Seville Cathedral, Spain
Seville Cathedral

The Cathedral and the Giralda tower are one of the main attractions. Even if you are not Catholic, or not so connected in any religious or spiritual matters, Seville Cathedral will still be inspiring. If you, then, are one of those – like me – fans of history and architecture, you will be dazzled by the building and everything that surrounds it.


Built between 1434 and 1517 on the remains of an ancient mosque, it is considered (depending on the source) the largest Gothic cathedral in the world.


It is really worth climbing to the top of the Giralda tower, which was adapted from the minaret of the mosque on which the cathedral was built. Views of town are amazing, as so the size of the iron bells up there.


Inside the Cathedral, you cannot miss the monumental tomb of Christopher Columbus, nor the Capilla Mayor and its stunning altar. In short: whatever your faith, or lack thereof, a visit to the Cathedral is a must.


(1) Christopher Columbus tomb ; (2) Giralda Tower; (3) Cathedral and the town, as viewed from Giralda


Another must-see in Seville is the Real Alcazar. After visiting the Alhambra in Granada and the Alcazar dos Reyes Cristianos in Cordoba, I confess that I thought “oh no, another Christian-Islamic fortress-palace to visit”. Well, you may also think that it will be more of the same, but I tell you: leave your laziness aside and go, because you will be surprised by the Real Alcazar. The place is amazing. Game of Thrones fans will recognize quite a few movie sets, so you can imagine the quality of what awaits for you inside the walls of the Alcazar.



As we were traveling with children, we couldn't miss a visit to Seville Aquarium. "Oh no, another aquarium?!" you might think, just like I thought. I confess that I was a little lazy to go... But it's worth. The aquarium is really cool and I'll tell you why.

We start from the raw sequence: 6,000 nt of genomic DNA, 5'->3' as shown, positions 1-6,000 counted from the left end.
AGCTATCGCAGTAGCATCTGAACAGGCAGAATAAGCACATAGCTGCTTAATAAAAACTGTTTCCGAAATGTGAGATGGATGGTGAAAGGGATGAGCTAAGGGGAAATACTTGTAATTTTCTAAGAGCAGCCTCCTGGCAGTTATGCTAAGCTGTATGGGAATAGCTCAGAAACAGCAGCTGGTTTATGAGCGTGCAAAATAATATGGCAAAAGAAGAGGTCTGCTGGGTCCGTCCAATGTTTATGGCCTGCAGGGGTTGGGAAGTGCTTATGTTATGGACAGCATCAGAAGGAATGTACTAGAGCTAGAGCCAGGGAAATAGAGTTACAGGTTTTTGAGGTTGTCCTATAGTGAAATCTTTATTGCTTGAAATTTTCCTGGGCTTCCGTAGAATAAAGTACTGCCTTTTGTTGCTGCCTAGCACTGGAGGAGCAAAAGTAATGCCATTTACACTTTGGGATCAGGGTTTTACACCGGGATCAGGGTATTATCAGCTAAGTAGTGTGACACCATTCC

Did you know that it was from Seville that the expedition of Ferdinand Magellan departed, the one that made the first circumnavigation of the planet? (I didn't know). 240+ men departed in 5 ships in 1519, and only 18 of them returned to the same port, in just on ship in 1522. The aquarium recreates this historic navigation, displaying the various maritime environments that the fleet encountered along the way and all the challenges of this feat. I simply loved it. Here is the link to the official website of the aquarium.


Close to the Aquarium is Parque de Maria Luisa, which is very pleasant to walk around, and Plaza de España, one of the town's postcards and always pleasant to walk around and enjoy some of the street artists that perform there.


Parque de Maria Luisa, Seville


In Seville, sooner or later, you will come across the Metropol Parasol, also called ”Las Setas” or “Mushrooms”, a wooden structure designed by the German architect Jürgen Mayer-Hermann and completed in 2011, at Plaza de la Encarnación. The upper part of the structure is perfect (although probably full of people) for a stroll while enjoying the sunset.


The city has so much to offer, whether you have 3 days in Seville or a week, wheter you visit Seville with kids or not, you'll have plenty to do and discover.



Where to stay in Seville